Many of your friends have seen “My Octopus Teacher,” which registered frequently among the top 10 movies on Netflix in the U.S., Israel, South Africa, and Australia. Until it proved a global hit, Netflix didn’t intend to push this sleeper pickup for Oscar contention (their awards team favored Sundance hits “Crip Camp” and “Dick Johnson Is Dead,” among others). The movie never played festivals and was barely reviewed when it was released in September 2020. Today, otherwise disengaged Academy voters are now singing its praises.
In order to vote in a category, voters are supposed to see all the contenders (ballots are due April 20). The discerning (and increasingly international) documentary branch voted the South African “My Octopus Teacher” into the final five nominees — unusual for such an accessible and manipulative heart-tugger (see: “Jane,” “The Biggest Little Farm,” “Won’t You Be My Neighbor?”). Now, an Oscar win for the Critics Choice, IDA, and PGA-winner (and DGA and BAFTA nominee) seems like a foregone conclusion.
Why? During lockdown viewers watched freediver Craig Foster take his daily constitutional in the frigid kelp beds off the coast of Cape Town and they escaped into a gorgeous sea world as exotic as Pandora where they could commune with sea creatures, feel better about themselves, and cry salty tears. “It transported people to another beautiful and unexpected world,” said diver, cinematographer, scientist, and filmmaker Pippa Ehrlich in our Zoom interview, “and into the mind of a fascinating creature in an unexpected way. That’s why people watch it more than once. It’s a hopeful story.”
After so many narratives about humans polluting and warming the planet and its oceans, this one shows a lonely, burned-out filmmaker developing a healing, intimate relationship with a wild octopus who embraces his bare fingers, face, and chest with her tentacles. Foster set his small camera on the ocean floor as he took an hour or so a day to explore the shallow and tempestuous coastal water (without extra oxygen), diving and surfacing about every two minutes. Co-director Ehrlich also shot footage that Foster’s frequent film collaborator, Cape Town underwater cinematographer Roger Horrocks, worked hard to match with his Red Dragon reportage. Horrocks also filmed some recreations, showing Foster swimming on the surface and looking under rocks, in order to place him inside the story.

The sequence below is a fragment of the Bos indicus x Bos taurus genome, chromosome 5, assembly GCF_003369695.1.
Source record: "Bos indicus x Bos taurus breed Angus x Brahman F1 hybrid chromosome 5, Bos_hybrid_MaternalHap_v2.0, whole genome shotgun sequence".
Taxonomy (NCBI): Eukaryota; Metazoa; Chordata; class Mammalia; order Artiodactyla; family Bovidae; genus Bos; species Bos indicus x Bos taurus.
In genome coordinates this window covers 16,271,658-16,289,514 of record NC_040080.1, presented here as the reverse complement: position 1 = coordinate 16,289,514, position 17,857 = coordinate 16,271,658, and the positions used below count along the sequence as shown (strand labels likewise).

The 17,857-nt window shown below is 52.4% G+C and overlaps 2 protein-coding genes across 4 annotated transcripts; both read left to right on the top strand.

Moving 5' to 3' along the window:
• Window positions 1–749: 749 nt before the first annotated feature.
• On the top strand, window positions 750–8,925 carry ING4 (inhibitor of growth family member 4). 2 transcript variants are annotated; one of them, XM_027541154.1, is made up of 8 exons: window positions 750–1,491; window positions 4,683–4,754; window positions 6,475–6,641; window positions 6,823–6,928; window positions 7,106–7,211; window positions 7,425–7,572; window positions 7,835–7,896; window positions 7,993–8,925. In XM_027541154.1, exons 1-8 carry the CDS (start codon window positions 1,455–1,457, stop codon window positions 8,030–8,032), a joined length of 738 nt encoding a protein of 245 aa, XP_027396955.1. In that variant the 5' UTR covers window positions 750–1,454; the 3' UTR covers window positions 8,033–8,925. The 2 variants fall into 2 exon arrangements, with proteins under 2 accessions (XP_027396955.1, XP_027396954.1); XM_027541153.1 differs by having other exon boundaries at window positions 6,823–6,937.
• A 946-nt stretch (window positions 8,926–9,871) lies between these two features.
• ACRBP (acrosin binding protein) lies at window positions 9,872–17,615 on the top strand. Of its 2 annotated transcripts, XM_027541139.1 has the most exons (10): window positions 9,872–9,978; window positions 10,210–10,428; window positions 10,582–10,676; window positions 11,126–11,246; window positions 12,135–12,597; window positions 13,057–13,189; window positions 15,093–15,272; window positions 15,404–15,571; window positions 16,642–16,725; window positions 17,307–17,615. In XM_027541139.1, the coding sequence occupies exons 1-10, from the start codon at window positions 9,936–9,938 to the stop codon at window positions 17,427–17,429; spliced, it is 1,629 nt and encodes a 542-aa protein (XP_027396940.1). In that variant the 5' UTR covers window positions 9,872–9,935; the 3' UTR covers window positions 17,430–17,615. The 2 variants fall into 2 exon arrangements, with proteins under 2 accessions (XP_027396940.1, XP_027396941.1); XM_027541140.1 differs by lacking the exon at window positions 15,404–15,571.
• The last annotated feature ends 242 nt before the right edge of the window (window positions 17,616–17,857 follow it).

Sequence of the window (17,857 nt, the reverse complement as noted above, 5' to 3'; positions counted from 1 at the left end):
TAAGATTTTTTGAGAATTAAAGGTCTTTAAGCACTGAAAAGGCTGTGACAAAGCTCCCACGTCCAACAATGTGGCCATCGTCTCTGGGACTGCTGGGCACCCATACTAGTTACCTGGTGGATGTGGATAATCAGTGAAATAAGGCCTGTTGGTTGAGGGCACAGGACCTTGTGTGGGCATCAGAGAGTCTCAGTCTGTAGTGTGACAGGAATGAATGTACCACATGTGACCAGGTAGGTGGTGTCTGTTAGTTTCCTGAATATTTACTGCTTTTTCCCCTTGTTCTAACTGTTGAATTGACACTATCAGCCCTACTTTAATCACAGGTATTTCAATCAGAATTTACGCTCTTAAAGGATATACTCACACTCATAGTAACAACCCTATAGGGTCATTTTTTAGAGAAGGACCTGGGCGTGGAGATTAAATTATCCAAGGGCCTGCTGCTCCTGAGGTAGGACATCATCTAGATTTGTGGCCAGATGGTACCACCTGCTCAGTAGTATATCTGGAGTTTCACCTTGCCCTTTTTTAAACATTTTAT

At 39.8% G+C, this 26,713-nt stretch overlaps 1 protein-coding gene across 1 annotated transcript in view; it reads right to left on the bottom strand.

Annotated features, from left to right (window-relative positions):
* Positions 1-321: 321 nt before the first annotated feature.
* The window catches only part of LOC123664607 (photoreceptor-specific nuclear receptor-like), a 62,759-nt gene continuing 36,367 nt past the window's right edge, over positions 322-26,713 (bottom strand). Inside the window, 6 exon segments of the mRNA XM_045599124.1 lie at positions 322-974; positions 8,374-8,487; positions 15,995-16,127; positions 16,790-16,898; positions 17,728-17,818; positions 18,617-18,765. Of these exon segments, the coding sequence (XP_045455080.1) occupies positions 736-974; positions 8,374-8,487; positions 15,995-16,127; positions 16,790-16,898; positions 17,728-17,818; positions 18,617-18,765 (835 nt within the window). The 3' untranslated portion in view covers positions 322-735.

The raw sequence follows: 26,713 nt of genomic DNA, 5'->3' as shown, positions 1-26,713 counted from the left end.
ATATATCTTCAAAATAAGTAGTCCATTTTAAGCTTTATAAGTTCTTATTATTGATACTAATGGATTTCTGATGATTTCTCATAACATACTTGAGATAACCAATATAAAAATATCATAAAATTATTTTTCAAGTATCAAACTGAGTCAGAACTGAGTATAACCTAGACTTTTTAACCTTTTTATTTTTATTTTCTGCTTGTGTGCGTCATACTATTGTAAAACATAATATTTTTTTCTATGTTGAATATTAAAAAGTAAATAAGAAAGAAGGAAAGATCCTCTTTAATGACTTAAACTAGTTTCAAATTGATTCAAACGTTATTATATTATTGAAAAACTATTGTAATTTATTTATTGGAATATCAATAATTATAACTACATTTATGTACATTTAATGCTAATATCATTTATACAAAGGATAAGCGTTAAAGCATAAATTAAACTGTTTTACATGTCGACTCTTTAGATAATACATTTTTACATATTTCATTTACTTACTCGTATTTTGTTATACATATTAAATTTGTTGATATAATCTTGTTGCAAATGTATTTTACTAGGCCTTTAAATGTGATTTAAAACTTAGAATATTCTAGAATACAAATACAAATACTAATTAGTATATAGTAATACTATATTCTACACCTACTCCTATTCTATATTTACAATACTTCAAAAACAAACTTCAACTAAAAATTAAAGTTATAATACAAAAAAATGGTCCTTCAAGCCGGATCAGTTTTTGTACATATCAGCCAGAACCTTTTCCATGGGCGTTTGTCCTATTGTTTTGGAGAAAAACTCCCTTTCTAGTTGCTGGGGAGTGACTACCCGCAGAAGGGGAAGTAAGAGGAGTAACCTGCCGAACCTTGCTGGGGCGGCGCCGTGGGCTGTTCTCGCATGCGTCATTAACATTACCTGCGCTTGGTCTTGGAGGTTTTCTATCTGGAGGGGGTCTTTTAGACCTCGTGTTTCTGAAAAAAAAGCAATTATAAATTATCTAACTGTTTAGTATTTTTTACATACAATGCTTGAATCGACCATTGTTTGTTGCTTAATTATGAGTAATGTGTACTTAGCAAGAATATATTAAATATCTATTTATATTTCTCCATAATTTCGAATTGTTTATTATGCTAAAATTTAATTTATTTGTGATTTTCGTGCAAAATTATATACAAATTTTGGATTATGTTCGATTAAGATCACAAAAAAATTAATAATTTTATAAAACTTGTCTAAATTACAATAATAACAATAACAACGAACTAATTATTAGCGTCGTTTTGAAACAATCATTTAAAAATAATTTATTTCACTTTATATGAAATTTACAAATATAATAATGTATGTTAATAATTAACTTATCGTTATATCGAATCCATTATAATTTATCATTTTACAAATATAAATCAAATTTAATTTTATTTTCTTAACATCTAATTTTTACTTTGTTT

Ehrlich met Foster through a mutual friend who took her diving without a wetsuit. Foster impressed her because “he was understanding this environment on a level I had never seen before,” she said. “It was like putting on a pair of magical goggles, seeing the animals, seeing them doing behavior we never knew was possible.”
“It’s all happening on a single breath, free diving,” said co-director James Reed. “It’s effort enough to get down as the swells are moving, get down to where you want to be in position. It takes lot of effort and uses up your store of oxygen. You’re dealing with an unpredictable animal; she’s invisible, basically. He was managing all those things, and recorded something long enough to catch a piece of behavior as the action unfolds.”